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Economic Development

Cuban Economic Performance 2016 to 2017

Cuban Vice President of the Council of Ministers, Ricardo Cabrisas Ruiz and Cuban Minister of Foreign Trade and Foreign Investment at the FIHAV 2016. Photo: Cuba Business Report staff

Official estimates of Cuban economic performance showed a decline of 0.9% in 2016.  This drop occurs after average annual growth rates of nearly 3 per cent were seen from 2011 to 2015.  The 0.9% GDP of last year was announced at the year-end session of the National Assembly by Economy and Planning Minister Ricardo Cabrisas. The decline is largely a response to the economic woes of Venezuela and shrinking commodity prices.

The problems stemming from the economic disaster in Venezuela include a reduction in the shipments of subsidized crude oil from 115,000 barrels per day (BPD) in 2008 to a mere 40,000 BPD over the last few months.

The Minister also said there was a decline in the number of contracts for medical services delivered by Cuban staff to Venezuela and that some payments have not been made.  Cuba’s medical internationalism program is a large contributor to the Cuban economy.

The Cuban economy is predicted to recover somewhat in 2017 and grow by just two percent.

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Cuba’s lack of hard currency, low fuel supply, the US embargo against Cuba (which cost the economy $4.6 billion last year), and low incomes based on exports are responsible for the shrinking of the numbers for 2016.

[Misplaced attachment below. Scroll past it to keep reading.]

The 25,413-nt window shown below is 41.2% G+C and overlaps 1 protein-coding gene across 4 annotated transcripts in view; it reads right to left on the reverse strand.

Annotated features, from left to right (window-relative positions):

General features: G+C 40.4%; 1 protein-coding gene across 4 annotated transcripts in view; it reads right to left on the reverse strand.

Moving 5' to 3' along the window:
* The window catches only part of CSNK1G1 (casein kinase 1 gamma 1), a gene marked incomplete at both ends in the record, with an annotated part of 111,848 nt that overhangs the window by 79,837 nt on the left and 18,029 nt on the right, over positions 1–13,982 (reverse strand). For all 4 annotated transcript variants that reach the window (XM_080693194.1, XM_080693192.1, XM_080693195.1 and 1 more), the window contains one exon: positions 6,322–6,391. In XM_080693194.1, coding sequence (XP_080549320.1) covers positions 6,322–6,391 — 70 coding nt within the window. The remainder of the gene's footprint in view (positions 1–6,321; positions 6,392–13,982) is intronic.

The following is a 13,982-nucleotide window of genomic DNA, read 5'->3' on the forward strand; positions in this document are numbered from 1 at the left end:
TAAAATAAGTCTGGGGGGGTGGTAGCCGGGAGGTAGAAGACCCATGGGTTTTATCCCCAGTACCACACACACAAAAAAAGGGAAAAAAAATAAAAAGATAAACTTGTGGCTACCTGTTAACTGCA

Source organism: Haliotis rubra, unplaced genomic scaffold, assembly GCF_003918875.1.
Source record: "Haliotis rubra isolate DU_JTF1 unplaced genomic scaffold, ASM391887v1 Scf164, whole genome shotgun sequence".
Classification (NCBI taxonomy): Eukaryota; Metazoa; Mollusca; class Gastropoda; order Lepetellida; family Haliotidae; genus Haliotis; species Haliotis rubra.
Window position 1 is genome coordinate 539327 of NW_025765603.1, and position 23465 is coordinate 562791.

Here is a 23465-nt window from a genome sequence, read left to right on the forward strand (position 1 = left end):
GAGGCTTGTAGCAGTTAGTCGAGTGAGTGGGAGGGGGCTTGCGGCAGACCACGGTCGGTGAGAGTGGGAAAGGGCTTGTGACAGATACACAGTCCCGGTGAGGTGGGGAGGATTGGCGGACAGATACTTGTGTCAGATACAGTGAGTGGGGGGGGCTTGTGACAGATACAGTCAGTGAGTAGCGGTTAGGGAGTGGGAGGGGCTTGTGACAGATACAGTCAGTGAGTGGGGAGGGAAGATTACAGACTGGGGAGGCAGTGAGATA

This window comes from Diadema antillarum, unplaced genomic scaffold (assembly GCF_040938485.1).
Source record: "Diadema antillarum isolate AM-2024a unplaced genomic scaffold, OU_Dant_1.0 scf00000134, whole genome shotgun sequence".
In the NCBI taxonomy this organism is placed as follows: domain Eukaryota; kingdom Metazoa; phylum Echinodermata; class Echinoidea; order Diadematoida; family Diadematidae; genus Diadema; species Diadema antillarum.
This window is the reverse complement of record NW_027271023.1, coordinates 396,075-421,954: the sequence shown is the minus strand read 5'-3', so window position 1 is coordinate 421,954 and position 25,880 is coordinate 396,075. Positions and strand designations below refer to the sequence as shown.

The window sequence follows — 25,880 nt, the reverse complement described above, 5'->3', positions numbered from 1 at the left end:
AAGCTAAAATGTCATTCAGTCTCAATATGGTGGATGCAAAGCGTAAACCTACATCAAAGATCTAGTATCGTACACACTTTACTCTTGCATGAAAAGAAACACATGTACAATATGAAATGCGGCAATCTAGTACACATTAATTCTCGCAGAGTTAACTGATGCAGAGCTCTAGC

There is no quick fix for the decline in economic numbers Cabrisas said.  Economic growth is predicted to come from hotels and restaurants (tourism is thriving), the sugar industry, and also from the industry sectors of transportation, communications, power, gas and water supply, construction, agriculture, trade, manufacturing.

The Minister spoke also of the four percent decline in Cuban energy production (oil and gas) and the decrease in revenue from Cuba’s few exports which include sugar, refined gasoline and nickel which have experienced a price drop in recent years.

Foreign investment is still low and not a chief contributor to the Cuban economy.  A mere 6.5 percent of projects to date have the participation of foreign capital.

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Cabrisas emphasized the importance of moving ahead with investment projects linked to developing the Cuban economy, increasing foreign investment, and better use of energy resources.

President Raul Castro said “In spite of the drop in GDP, the free social services that our population enjoys have been preserved, defying predictions that the Cuban economy would collapse and upsetting blackouts would return,”  Future economic plans will include the protection of healthcare, education and other basic services.

Cabrisas said he expects the island’s GDP to grow two per cent next year if the government cuts costs, increases exports and finds alternatives for certain imports.

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